India Inc has weathered rising fuel and wage costs to grow profits by 12-17% since the Lehman crisis, but it has cut back investment sharply, the annual survey of industries showed, even as it painted a bleak picture of the economy in coming years.
Gross capital formation, a gauge for investment, fell 8.7% to R4,07,251.39 crore in 2011-12 after growing 23.2% in 2010-11 and 38.3% in 2009-10.
In contrast, the cumulative profit of manufacturing units grew 15.7% to R4,51,210.60 crore in 2011-12, after growing 17.2% in 2010-11 and 12.1% in 2009-10 even as the number of factories went up from 1.55 lakh before the Lehman crisis to 2.1 lakh.
What’s surprising, however, is the rise in profit despite the rise in input costs, including fuel and wage costs by 14% in 2009-10, 26.9% in 2010-11 and 24.7% in 2011-12. While wage costs rose 13.6% in 2009-10, 24.7% in 2010-11 and 17% in 2011-12, fuel costs rose over 20% between 2010 and 2012.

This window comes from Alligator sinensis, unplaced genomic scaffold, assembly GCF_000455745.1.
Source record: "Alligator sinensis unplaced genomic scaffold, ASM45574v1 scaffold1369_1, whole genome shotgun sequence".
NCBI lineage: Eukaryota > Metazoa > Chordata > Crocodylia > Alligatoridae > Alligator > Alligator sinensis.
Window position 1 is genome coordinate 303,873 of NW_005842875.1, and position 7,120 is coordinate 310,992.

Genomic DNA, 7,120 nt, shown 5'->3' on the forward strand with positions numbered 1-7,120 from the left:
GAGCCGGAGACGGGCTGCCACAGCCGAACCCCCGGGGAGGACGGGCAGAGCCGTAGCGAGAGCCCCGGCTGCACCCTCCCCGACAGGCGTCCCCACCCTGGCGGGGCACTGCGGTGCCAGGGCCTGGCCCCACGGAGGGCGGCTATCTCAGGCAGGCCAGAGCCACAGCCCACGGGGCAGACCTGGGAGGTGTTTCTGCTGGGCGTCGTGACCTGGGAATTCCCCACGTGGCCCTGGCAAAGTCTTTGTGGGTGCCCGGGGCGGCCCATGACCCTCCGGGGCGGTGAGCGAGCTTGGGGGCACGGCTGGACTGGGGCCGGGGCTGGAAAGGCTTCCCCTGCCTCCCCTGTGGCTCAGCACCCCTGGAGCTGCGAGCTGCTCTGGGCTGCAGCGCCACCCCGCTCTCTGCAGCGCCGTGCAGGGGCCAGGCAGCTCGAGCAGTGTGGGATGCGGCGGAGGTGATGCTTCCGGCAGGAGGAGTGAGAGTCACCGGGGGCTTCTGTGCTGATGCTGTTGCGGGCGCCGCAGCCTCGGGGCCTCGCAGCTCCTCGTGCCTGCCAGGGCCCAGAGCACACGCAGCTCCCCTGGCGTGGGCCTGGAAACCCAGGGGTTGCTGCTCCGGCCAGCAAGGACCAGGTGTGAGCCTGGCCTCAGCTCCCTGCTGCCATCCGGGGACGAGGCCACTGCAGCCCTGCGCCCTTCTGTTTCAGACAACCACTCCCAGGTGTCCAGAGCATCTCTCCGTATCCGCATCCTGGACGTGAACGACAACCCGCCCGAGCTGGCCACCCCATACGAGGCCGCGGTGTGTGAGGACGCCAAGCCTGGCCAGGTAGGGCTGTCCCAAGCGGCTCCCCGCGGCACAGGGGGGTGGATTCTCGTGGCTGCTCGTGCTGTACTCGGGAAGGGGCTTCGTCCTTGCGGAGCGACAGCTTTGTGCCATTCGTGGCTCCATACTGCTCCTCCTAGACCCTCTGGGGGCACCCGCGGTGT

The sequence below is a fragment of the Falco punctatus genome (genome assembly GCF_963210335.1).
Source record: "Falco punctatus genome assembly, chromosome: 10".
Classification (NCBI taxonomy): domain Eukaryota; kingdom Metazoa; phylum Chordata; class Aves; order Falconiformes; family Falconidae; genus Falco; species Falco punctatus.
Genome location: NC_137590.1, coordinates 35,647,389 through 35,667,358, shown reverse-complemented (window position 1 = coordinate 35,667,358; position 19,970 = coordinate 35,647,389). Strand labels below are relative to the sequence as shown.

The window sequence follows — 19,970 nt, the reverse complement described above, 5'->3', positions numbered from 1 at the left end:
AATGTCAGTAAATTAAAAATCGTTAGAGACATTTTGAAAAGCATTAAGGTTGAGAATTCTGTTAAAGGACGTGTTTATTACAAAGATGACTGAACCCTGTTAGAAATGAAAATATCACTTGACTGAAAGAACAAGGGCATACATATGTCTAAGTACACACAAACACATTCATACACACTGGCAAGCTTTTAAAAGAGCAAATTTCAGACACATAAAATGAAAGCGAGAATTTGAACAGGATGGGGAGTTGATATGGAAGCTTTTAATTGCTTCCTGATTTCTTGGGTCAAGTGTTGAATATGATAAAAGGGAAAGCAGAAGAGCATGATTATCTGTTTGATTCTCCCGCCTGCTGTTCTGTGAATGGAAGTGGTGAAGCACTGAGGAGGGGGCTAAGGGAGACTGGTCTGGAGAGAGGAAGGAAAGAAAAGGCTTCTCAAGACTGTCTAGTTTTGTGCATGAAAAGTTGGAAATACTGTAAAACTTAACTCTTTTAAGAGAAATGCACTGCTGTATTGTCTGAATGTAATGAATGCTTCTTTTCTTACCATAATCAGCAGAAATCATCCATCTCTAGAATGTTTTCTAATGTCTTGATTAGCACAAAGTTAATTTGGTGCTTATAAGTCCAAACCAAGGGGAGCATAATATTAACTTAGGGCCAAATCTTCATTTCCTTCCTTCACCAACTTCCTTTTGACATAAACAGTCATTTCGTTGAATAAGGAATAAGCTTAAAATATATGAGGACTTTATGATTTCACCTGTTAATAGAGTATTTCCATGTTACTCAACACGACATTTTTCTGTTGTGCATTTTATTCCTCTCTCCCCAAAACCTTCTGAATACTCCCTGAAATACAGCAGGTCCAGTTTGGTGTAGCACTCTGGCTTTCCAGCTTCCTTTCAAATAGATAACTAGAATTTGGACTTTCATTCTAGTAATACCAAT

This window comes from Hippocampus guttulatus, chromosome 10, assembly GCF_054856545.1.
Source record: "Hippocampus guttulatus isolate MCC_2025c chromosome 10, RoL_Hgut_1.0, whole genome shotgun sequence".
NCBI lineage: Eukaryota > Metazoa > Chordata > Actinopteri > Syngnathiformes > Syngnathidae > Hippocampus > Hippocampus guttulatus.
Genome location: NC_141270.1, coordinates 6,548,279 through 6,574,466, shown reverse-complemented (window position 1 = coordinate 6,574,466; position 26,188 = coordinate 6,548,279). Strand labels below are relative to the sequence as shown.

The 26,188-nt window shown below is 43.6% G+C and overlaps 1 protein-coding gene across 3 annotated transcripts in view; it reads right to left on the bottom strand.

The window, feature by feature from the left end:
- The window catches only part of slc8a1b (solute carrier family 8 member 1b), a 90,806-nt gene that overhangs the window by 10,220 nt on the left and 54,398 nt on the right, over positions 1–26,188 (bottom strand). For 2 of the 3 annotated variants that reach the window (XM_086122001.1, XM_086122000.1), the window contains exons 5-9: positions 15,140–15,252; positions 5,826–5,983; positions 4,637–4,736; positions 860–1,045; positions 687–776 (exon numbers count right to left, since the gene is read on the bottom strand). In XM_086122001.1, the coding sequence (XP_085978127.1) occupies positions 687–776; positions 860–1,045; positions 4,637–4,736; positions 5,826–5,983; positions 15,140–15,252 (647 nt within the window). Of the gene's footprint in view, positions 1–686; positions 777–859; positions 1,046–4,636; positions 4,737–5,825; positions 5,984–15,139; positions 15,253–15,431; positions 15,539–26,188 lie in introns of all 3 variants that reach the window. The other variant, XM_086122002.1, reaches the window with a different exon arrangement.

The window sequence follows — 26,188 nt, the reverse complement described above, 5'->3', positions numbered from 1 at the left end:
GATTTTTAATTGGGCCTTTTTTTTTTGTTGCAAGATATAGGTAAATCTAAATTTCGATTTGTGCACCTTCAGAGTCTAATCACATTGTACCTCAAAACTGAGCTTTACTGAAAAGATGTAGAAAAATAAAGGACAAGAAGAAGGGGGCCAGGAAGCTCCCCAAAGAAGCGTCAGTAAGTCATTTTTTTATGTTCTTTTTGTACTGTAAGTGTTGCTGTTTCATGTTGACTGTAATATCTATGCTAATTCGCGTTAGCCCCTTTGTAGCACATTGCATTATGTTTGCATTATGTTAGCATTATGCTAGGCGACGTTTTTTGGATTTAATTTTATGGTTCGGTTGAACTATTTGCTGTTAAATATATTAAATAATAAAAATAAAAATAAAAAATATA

A sharp fall in gross capital formation by manufacturing units has a bearing on the future growth of the industrial sector and the GDP. Moreover, the slow growth in capacity expansion is likely to constrict supplies and fan inflation if demand picks up in the coming years, experts said. "You already have a demand problem, which coupled with lower capacity utilisation provides little invectives for fresh investment in the manufacturing sector. High interest rates have also dampened sentiments," said Madan Sabnavis, chief economist of Care Ratings.
While the picture is bleak for the manufacturing sector, the services sector has been expanding capacity — for instance, banks are opening more branches and ATM outlets. This may offset the lower capital formation in manufacturing. There could be a downward revision in the manufacturing sector growth for 2011-12, which may drag down GDP growth rate below 6.2%. With industry remaining in the gloom during 2012-13, the GDP growth estimate of 5% can also be lowered when the ASI data for the last fiscal come.